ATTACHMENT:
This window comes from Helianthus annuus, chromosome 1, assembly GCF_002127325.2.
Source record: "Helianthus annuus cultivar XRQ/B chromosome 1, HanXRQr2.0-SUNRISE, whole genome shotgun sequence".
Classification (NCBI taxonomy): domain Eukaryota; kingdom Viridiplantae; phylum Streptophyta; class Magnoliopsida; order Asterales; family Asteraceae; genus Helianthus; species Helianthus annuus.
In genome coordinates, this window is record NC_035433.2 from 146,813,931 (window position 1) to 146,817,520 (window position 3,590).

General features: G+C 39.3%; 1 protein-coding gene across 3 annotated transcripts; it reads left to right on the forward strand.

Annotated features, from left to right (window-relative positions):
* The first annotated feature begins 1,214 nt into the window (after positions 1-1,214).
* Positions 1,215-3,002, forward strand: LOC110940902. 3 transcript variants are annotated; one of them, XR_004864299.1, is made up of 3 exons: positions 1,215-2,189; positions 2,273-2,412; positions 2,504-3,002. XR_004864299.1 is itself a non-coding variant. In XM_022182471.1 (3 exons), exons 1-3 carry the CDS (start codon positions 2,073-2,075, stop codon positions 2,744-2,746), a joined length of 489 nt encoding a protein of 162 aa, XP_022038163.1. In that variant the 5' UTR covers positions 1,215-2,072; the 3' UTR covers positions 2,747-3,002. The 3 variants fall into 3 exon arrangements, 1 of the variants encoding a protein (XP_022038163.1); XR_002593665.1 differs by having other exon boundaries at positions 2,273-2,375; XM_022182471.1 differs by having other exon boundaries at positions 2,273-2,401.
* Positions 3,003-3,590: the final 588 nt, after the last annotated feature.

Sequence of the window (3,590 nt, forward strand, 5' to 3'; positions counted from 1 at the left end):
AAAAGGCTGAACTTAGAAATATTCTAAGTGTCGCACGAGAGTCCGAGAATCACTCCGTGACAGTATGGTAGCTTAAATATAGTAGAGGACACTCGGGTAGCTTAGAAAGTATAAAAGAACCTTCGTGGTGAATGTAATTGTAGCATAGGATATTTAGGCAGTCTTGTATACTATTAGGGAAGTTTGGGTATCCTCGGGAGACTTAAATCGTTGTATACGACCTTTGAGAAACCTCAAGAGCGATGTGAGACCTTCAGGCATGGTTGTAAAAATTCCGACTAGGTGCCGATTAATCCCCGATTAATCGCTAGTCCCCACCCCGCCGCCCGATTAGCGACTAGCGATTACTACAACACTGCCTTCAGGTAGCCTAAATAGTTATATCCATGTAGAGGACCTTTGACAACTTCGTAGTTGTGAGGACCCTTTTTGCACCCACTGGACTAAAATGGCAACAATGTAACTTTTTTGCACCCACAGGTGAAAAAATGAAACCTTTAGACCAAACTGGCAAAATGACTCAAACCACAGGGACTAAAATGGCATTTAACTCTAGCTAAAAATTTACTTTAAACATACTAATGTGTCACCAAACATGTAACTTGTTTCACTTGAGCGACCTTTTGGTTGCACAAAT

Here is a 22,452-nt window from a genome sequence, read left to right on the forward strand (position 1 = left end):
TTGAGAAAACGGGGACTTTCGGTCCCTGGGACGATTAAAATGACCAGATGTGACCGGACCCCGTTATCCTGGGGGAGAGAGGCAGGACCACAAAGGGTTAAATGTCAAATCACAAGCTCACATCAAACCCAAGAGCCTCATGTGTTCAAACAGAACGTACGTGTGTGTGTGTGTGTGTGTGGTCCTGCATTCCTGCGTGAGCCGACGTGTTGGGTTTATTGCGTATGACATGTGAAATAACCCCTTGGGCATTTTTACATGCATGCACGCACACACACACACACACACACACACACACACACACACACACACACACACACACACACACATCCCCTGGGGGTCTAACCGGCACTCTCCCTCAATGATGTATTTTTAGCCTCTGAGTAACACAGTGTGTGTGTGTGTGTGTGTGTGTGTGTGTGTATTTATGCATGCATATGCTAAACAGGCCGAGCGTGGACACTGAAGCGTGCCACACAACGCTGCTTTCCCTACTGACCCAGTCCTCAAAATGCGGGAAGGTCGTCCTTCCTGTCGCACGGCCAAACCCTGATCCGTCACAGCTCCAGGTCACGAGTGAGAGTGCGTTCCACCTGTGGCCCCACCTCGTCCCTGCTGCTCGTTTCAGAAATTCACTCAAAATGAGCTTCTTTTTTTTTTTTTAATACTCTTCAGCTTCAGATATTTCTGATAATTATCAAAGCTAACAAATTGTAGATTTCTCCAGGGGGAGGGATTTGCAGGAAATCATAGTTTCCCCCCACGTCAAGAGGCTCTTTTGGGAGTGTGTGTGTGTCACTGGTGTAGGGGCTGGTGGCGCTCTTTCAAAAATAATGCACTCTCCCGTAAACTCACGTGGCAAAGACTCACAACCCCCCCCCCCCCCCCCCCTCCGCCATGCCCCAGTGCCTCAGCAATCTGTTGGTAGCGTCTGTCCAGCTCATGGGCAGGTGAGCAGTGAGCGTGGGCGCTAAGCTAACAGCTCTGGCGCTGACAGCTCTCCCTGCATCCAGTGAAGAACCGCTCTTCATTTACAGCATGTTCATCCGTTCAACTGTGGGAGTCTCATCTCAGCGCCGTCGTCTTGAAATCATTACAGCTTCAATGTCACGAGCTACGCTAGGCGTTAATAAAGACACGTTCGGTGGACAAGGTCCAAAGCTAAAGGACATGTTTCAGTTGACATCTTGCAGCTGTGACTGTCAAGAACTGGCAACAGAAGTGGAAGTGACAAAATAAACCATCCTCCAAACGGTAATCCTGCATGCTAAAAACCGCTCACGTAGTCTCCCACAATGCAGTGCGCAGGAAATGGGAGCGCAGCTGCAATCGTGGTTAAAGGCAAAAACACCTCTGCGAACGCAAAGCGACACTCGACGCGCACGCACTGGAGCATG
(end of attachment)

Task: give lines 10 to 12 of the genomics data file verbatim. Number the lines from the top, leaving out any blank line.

Sequence of the window (3,590 nt, forward strand, 5' to 3'; positions counted from 1 at the left end):
AAAAGGCTGAACTTAGAAATATTCTAAGTGTCGCACGAGAGTCCGAGAATCACTCCGTGACAGTATGGTAGCTTAAATATAGTAGAGGACACTCGGGTAGCTTAGAAAGTATAAAAGAACCTTCGTGGTGAATGTAATTGTAGCATAGGATATTTAGGCAGTCTTGTATACTATTAGGGAAGTTTGGGTATCCTCGGGAGACTTAAATCGTTGTATACGACCTTTGAGAAACCTCAAGAGCGATGTGAGACCTTCAGGCATGGTTGTAAAAATTCCGACTAGGTGCCGATTAATCCCCGATTAATCGCTAGTCCCCACCCCGCCGCCCGATTAGCGACTAGCGATTACTACAACACTGCCTTCAGGTAGCCTAAATAGTTATATCCATGTAGAGGACCTTTGACAACTTCGTAGTTGTGAGGACCCTTTTTGCACCCACTGGACTAAAATGGCAACAATGTAACTTTTTTGCACCCACAGGTGAAAAAATGAAACCTTTAGACCAAACTGGCAAAATGACTCAAACCACAGGGACTAAAATGGCATTTAACTCTAGCTAAAAATTTACTTTAAACATACTAATGTGTCACCAAACATGTAACTTGTTTCACTTGAGCGACCTTTTGGTTGCACAAAT

Here is a 22,452-nt window from a genome sequence, read left to right on the forward strand (position 1 = left end):